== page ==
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What No One Tells You About RVing

What No One Tells You About RVing

If you’re reading this, you’ve likely seen pictures and videos of RVers traveling the country or boondocking in epic locations. However, no one tells you that the photos and videos you see typically only tell part of the story.

RVing generally is different from the perfectly staged pictures you’re scrolling past and “liking” on social media.

Today we want to share what no one tells you about RVing.

Let’s get started!

What Is RVing?

RVing looks different for everyone.

Some RVers use their RVs to take a weekend or extended trip, but some live and travel full-time in their RV.

No matter how often they’re using them, motorhomes, travel trailers, and fifth wheels are the norm for RVers. Travel trailers and fifth wheels are towable RVs and require a vehicle to tow them from point A to point B.

However, motorhomes are precisely what their name implies, a home with a motor. Some RVers who choose motorhomes tow vehicles behind them to make side-trips and supply runs easier.

What No One Tells You About RVing

If you think RVing is non-stop s’more eating and epic hiking, get ready. We’re about to let you in on the realities of RV life. Let’s take a look!

EVERYTHING Breaks…Eventually

No matter what type of RV you have, you’re subjecting your home on wheels to an earthquake and hurricane every time you travel. Most RVs can’t withstand the abuse from the road. It’s not a question of if something will break, but when something will break.

There’s not a suitable time for something to break on your RV. Some RVers are luckier than others regarding what breaks and when it breaks. Mistakes made during an RV’s construction likely won’t surface immediately, and you may not discover an issue until after your warranty expires.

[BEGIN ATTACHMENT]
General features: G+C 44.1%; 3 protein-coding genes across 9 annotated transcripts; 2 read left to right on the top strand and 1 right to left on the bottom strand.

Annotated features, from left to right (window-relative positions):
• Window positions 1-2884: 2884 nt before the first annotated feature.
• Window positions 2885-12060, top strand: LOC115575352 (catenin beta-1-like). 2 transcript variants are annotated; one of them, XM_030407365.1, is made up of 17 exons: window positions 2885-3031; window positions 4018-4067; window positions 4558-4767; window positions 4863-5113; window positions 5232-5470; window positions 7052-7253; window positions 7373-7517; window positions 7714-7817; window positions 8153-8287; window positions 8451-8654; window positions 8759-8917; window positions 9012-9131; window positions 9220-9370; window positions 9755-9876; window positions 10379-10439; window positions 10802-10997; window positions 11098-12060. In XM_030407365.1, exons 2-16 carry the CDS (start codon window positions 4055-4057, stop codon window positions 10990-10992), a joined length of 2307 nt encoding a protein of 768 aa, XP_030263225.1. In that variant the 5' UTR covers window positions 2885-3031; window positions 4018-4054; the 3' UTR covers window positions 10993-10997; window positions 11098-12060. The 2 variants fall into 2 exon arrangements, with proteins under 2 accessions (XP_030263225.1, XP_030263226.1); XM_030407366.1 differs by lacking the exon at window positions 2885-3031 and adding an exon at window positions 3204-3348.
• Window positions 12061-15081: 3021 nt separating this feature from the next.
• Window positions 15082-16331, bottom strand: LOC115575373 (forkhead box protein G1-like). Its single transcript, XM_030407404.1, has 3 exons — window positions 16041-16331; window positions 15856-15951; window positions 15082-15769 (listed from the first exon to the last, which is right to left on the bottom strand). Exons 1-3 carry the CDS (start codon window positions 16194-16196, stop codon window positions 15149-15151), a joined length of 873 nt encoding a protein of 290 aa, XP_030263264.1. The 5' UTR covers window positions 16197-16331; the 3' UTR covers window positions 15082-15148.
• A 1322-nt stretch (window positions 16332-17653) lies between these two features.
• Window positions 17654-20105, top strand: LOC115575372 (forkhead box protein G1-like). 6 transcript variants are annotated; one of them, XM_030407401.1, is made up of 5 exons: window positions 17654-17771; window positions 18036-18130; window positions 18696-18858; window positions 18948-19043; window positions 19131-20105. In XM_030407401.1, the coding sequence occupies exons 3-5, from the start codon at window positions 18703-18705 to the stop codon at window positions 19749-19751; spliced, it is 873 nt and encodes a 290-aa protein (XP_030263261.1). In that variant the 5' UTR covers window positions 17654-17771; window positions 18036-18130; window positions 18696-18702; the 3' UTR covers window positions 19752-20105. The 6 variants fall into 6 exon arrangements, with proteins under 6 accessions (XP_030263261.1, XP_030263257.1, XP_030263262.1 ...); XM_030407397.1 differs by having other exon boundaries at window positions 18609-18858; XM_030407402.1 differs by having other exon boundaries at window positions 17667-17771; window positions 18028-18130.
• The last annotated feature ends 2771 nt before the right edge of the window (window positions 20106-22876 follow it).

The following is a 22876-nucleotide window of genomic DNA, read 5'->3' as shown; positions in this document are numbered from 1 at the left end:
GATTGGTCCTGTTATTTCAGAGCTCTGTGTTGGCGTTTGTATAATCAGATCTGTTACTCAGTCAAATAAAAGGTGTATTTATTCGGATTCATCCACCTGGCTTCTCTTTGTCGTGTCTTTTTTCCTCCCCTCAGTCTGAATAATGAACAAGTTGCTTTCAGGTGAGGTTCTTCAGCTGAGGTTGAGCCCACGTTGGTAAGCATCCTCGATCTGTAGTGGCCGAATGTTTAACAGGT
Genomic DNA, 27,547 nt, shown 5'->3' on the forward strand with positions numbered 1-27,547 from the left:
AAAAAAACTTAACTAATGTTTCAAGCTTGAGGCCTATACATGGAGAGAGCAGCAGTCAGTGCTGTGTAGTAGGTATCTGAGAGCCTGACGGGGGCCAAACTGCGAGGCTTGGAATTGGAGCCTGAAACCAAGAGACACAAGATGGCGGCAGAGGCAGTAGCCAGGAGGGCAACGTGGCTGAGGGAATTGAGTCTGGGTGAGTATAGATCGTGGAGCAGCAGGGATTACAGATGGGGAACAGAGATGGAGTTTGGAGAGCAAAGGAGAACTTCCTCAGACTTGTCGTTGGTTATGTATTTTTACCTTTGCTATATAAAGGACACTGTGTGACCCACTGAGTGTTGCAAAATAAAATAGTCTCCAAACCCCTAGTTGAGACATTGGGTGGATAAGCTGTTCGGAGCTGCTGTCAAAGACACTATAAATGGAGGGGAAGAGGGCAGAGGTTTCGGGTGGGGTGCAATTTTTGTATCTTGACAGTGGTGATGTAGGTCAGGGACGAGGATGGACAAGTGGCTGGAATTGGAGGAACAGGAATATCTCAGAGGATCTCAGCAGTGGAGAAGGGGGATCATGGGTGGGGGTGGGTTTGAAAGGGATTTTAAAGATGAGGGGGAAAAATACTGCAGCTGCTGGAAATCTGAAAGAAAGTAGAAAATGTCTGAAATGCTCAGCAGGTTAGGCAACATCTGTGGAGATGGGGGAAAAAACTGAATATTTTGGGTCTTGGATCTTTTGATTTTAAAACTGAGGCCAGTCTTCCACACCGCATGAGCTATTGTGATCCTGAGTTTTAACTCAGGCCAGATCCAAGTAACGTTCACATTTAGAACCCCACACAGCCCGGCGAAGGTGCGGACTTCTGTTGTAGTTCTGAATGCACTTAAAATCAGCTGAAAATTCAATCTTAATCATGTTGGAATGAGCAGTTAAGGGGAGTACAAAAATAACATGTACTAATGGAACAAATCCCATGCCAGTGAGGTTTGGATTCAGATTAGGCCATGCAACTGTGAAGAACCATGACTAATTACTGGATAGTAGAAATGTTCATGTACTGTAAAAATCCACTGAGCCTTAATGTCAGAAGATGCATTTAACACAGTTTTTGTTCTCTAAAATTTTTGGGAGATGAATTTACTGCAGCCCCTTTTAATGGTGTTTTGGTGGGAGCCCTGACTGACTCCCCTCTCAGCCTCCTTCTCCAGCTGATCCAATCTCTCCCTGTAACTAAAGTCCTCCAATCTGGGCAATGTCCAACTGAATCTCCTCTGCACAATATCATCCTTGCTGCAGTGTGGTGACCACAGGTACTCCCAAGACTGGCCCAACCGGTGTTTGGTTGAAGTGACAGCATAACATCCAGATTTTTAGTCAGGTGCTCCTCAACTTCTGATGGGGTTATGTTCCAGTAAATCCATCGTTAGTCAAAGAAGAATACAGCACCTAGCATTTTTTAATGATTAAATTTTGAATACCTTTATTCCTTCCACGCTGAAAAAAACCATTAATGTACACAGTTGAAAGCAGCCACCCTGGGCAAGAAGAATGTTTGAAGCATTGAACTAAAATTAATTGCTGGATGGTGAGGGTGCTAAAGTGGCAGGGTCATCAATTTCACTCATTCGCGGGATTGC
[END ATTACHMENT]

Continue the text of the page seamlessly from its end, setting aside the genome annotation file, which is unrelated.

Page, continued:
Pro Tip: We spoke to an RV mechanic. These are the RV systems he says will break first.

Budgets Are Your Best Friend

Campsite fees and fuel expenses can add up quicker than you think. Using a budget allows you to keep track of your expenses and avoid overspending. There’s a lot of RV gear out there, but not all of it is essential.

You don’t have to keep up with the Joneses, even if they are camping in the neighboring campsite. Overspending can derail your RV life and prohibit future adventures. The key to longevity in RV life is making one quality financial decision after another.

Don’t Expect Much Privacy

Don’t expect much privacy unless you plan to boondock or camp in remote locations. Many campgrounds maximize their revenue by cramming campers as close as physically possible to one another. When you consider RVs with massive slides, you may only be a matter of feet from your neighbors.

Because many RV windows are tinted, it’s easy not to realize your neighbors may be watching you as you relax at your campsite. So if you fall to the ground when trying to get into your hammock, there’s a good chance they’ll see.

Your Travel Pace Will Be Slower Than You Thought